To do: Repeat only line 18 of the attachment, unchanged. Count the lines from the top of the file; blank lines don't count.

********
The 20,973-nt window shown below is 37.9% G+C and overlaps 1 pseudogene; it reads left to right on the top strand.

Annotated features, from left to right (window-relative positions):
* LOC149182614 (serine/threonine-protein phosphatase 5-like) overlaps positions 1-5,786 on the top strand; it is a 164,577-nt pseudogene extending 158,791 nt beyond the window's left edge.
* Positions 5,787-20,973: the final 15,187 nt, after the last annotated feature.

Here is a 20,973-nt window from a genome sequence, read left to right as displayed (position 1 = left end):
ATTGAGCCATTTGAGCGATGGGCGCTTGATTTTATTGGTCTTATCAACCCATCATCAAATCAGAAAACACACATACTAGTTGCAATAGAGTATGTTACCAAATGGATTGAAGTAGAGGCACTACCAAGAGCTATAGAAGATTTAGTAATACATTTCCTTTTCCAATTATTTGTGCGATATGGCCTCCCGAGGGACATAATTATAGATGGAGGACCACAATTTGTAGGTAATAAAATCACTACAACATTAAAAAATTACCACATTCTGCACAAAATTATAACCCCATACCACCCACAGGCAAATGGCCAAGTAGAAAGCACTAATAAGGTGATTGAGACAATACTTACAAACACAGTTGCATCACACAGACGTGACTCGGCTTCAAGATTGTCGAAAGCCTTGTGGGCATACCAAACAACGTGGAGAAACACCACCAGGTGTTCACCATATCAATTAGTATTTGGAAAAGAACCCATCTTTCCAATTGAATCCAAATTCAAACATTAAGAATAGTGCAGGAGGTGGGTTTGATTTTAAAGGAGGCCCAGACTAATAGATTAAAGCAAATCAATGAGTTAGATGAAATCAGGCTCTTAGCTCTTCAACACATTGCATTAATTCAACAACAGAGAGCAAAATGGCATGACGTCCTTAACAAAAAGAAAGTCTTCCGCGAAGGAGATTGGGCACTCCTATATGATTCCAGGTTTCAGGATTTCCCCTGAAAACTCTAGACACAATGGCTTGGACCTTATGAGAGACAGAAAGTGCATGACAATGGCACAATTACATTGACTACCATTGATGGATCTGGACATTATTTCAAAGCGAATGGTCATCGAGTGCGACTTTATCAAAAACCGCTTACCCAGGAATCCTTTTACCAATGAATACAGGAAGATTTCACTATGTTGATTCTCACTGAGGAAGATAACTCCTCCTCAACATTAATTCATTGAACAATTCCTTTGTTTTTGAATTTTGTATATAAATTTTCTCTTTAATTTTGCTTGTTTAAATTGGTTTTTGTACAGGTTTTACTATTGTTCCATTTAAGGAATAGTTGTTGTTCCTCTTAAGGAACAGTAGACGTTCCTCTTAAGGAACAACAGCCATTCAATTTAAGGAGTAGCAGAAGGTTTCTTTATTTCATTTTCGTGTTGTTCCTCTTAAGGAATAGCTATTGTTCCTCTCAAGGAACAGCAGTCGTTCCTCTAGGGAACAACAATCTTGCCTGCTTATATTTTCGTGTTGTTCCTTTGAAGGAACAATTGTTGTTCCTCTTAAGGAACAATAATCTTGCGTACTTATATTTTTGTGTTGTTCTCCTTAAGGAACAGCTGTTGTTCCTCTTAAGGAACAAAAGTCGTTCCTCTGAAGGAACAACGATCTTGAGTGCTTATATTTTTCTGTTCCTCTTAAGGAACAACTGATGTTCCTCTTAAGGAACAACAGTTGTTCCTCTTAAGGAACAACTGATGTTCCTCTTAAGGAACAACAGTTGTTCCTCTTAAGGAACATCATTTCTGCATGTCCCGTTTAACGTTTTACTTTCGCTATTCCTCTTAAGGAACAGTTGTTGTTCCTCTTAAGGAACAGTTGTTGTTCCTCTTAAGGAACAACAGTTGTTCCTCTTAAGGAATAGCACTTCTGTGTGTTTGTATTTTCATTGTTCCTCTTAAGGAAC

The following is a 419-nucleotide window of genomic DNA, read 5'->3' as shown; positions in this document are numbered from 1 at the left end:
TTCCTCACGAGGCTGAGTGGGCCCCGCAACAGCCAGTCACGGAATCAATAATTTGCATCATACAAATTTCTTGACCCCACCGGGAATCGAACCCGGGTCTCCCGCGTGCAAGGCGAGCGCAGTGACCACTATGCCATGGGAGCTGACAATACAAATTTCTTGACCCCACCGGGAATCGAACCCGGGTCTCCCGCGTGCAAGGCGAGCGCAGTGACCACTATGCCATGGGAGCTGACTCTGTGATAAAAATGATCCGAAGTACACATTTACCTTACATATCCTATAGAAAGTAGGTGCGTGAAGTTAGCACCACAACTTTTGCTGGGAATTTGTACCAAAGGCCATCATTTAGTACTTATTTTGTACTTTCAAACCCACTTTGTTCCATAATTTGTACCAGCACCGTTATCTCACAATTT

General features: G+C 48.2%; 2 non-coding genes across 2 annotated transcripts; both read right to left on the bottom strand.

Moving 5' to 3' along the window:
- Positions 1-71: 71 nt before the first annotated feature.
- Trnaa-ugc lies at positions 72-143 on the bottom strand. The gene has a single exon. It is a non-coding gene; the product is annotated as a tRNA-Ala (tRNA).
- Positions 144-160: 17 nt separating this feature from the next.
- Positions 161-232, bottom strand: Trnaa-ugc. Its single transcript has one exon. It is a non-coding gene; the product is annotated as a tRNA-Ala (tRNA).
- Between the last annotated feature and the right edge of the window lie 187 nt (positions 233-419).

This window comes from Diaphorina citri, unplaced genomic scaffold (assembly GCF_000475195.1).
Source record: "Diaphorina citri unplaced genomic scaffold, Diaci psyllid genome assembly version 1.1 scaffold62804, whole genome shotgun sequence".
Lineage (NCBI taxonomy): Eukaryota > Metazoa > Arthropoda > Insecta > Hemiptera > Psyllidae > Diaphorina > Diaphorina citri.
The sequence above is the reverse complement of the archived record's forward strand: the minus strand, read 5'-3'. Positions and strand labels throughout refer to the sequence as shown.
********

Lineage (NCBI taxonomy): Eukaryota > Metazoa > Arthropoda > Insecta > Hemiptera > Psyllidae > Diaphorina > Diaphorina citri.